The restoration of degraded environments offers beneficial impacts to alleviate stress, improve mental health, to mitigate pollution and provide spaces for contemplation, socialization and physical activity. The COVID-19 pandemic has further emphasized the importance of nature for collective well-being, creating momentum to build back better and strengthening the role of Nature-based solutions (Nbs) in addressing multiple challenges. Network Nature hosted a virtual European Green Week partner event on May 31st 2021, titled “Joining forces for health and nature recovery”.
During the session, the speakers presented their perspectives on the value of nature and restoration of degraded environments in offering beneficial impacts for health and well-being, to improve mental health, to mitigate pollution and climate change, provide opportunities for socio-economic recovery, and discussed how the Nature-based Solutions Community in Europe can contribute to these efforts.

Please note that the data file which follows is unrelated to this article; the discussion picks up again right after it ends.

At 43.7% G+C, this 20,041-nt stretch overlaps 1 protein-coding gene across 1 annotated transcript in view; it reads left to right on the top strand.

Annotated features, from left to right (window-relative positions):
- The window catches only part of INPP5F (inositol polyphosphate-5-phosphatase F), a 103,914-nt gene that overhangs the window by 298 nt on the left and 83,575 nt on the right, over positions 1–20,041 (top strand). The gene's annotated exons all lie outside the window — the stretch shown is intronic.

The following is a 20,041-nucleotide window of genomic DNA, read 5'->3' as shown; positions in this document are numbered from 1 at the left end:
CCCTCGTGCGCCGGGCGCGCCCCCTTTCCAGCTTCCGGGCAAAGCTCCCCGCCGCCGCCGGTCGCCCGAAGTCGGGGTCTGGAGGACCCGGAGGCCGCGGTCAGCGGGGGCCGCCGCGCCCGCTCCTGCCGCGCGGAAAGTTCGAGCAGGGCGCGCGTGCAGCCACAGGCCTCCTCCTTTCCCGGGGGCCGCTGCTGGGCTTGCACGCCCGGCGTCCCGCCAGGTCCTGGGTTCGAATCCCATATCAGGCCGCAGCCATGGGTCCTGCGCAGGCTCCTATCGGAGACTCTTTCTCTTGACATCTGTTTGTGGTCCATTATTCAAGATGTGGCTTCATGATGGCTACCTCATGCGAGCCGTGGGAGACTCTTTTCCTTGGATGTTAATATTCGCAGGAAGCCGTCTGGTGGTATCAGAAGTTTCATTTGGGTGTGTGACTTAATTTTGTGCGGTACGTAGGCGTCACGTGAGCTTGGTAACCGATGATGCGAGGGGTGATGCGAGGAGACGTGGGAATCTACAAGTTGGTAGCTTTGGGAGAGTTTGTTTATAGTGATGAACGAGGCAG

Photo: Celine Charveriat presents on the correlation between nature and the pandemic
Celine Cherveriat, Executive Director at Institute for European Environmental Policy, introduced the immense benefits provided by nature to people and especially the links between mental health and environmental conditions. The COVID-19 pandemic has posed even further pressure on mental health and has emphasized the link between the resilience of people and access to green spaces. Nevertheless, “only a small portion funding is dedicate to nature as part of economic recovery plans”. Celine Cherveriat stressed the need to close the funding gap for the implementation of the EU Biodiversity Strategy, to better integrate mental health in the European policies and strategies, such as the EU Green Deal, and called for a dedicated environmental and mental health recovery strategy at EU level.